More than 20 teachers have had their registration cancelled after being convicted of sex offences in the past five years.
And more than 330 have had allegations of sexual misconduct made against them.
This year alone, five teachers have been struck off and 82 have faced or are facing allegations.
The Teaching Council provided the number of sex-offending teachers to the Herald under the Official Information Act after a Herald investigation into a teacher who sexually abused children over an almost 30-year period.
Paul Roger Herrick, 72, is behind bars for historical sex offending against pupils.
Herrick had been jailed three times previously for identical offending in between 1963 and 1993.
The Teaching Council revealed that from 2015 to July this year, 23 teachers have had their registration cancelled as a result of a conviction for sex offending.
It could not confirm how many of those offences were against children or young people in the teacher's class or care.
In 2016 eight teachers were struck off and already this year five have had registrations cancelled.
Allegations against teachers that "include reference to sexual misconduct" have reached 82 this year - on track to surpass the 92 in the whole of 2018.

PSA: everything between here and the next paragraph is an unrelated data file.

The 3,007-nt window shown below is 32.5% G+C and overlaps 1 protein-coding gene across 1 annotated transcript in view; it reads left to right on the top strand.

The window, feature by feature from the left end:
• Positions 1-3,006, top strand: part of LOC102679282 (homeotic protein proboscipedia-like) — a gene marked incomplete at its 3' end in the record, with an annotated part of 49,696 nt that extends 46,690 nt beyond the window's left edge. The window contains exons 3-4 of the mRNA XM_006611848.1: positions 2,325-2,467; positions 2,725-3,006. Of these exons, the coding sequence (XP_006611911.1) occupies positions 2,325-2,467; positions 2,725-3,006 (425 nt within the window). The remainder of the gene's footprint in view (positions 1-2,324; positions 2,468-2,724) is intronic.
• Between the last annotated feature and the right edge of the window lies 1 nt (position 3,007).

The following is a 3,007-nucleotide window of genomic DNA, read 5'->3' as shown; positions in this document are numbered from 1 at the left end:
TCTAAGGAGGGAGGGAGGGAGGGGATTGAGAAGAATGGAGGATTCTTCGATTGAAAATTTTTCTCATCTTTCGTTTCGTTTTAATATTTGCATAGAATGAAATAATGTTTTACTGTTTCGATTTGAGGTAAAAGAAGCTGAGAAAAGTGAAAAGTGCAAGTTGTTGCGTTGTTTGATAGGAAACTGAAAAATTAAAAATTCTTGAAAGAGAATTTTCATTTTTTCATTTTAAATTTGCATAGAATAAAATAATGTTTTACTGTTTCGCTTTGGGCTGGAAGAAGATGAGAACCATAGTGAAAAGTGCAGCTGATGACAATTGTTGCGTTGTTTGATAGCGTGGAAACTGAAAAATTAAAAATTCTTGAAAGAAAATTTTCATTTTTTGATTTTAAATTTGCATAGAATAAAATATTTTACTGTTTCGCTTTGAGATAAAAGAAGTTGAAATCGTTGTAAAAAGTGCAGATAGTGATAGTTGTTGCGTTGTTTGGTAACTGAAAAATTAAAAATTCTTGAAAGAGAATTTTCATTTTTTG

A Teaching Council spokeswoman said allegations varied in seriousness - from an inappropriate joke through to a specified offence of a sexual nature.
While some teachers were struck off, others were censured or had conditions placed on their practising certificates.
Some complaints did not result in any action and some were still under investigation.
"Having just one case a year is a concern," said the spokeswoman.
"We want the best people teaching our children and we take action against anyone who does not meet the high expectations the public and the profession has of teachers."
Concerns and complaints came to the council from mandatory reports from schools or centres, complaints from parents or others, or reports that a teacher has a criminal conviction.
"If a teacher is convicted of one of the criminal offences listed in the Children's Act 2014 - a range of serious crimes mostly involving violence and sexual abuse - their registration is immediately cancelled," she said.
Those offences include a raft of sex crimes and indecencies against children including grooming, exploitation and inappropriate communication.
The National Party's education spokeswoman, Nikki Kaye, said the figures are concerning.
She called on Education Minister Chris Hipkins to have a "transparent discussion" about whether improvements to the current vetting system are needed to better protect young people.
"We need to continue to be vigilant as a community to improve our systems and procedures to keep children safe," she said.
"It seems like a pretty high number to me ... we need to have a situation where children are safe ... there are questions to be answered."
The Teaching Council said it is also important to note that, in context, a "very small" number of teachers were struck off for sex offending.